Google is becoming your brain’s external hard drive. A new study shows that the regular use of search engines and online reference materials is affecting the way users remember and gather information.
The research, led by Betsy Sparrow at Columbia University, tested subjects in a series of four tests aimed at assessing how people recall pieces of trivia. The first round of experiments found that subjects were less likely to remember something if they thought they would be able to easily retrieve it from a computer later. Another experiment showed that users were able to easily remember which folder of five on a computer contained the information they were asked to retrieve.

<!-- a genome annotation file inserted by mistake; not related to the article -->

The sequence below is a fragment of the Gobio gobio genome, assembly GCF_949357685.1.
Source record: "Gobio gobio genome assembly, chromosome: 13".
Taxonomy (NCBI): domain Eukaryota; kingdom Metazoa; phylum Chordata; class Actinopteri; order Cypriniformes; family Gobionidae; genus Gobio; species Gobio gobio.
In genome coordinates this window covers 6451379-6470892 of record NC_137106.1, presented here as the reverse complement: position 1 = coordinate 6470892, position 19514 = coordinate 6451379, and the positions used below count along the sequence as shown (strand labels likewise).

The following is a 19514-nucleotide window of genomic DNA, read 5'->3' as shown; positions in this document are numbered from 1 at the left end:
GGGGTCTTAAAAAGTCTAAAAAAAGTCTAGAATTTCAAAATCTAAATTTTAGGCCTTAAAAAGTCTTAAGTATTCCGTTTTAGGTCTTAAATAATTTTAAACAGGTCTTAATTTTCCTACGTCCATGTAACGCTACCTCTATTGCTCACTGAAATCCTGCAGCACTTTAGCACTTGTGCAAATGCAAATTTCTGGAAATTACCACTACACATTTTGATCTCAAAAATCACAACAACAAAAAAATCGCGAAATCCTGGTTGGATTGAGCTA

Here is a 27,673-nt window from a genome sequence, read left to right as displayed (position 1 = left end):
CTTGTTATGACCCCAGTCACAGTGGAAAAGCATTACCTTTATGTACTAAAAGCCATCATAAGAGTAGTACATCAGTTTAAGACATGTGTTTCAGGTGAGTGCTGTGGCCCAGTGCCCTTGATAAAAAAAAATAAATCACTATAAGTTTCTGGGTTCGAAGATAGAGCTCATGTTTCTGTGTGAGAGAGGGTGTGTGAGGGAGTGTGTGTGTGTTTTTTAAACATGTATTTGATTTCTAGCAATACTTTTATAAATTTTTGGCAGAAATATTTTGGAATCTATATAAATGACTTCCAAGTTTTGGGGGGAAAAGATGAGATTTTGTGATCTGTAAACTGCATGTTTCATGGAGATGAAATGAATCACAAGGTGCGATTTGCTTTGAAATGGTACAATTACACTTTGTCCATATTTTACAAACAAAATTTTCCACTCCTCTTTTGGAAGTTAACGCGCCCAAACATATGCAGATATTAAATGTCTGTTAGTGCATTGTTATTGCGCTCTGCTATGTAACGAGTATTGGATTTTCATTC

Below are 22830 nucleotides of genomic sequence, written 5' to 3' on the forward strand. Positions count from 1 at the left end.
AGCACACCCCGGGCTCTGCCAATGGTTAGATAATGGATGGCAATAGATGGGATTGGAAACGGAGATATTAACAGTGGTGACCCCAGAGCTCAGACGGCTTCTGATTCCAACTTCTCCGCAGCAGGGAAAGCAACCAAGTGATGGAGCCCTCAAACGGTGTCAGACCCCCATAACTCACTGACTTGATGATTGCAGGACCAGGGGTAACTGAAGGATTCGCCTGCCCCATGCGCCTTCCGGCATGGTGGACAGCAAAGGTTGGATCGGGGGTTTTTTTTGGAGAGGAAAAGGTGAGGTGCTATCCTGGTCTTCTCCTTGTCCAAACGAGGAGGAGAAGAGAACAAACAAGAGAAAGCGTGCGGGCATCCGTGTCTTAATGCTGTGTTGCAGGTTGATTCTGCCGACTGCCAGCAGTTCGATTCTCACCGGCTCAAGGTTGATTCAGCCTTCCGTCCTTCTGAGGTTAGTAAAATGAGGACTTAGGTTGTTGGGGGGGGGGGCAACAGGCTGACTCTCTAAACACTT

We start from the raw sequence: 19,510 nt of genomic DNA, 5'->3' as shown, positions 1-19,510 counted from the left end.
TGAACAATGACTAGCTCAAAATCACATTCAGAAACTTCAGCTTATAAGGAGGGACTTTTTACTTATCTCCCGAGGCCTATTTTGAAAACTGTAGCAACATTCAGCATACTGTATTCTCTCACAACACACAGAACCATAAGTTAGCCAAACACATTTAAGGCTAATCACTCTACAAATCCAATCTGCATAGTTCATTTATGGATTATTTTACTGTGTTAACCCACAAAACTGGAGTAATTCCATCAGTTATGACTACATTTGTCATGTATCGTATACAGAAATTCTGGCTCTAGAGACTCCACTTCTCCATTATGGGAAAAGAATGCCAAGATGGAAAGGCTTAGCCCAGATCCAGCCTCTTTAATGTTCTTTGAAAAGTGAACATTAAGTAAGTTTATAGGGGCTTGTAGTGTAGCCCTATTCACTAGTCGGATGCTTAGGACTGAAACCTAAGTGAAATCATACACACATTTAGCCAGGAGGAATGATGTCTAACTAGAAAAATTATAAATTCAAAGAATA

The phenomenon is called transactive memory and has existed long before the Internet was a source of information. The concept explains that humans do not only rely on their own brains to store information rather they use other sources, such as people they know or in this case the Internet, but also to hold information that they will need to access later. Sparrow’s study concludes that today the Internet has become a primary place for storing information externally. "Human memory," Sparrow told The New York Times, "is adapting to new communications technology."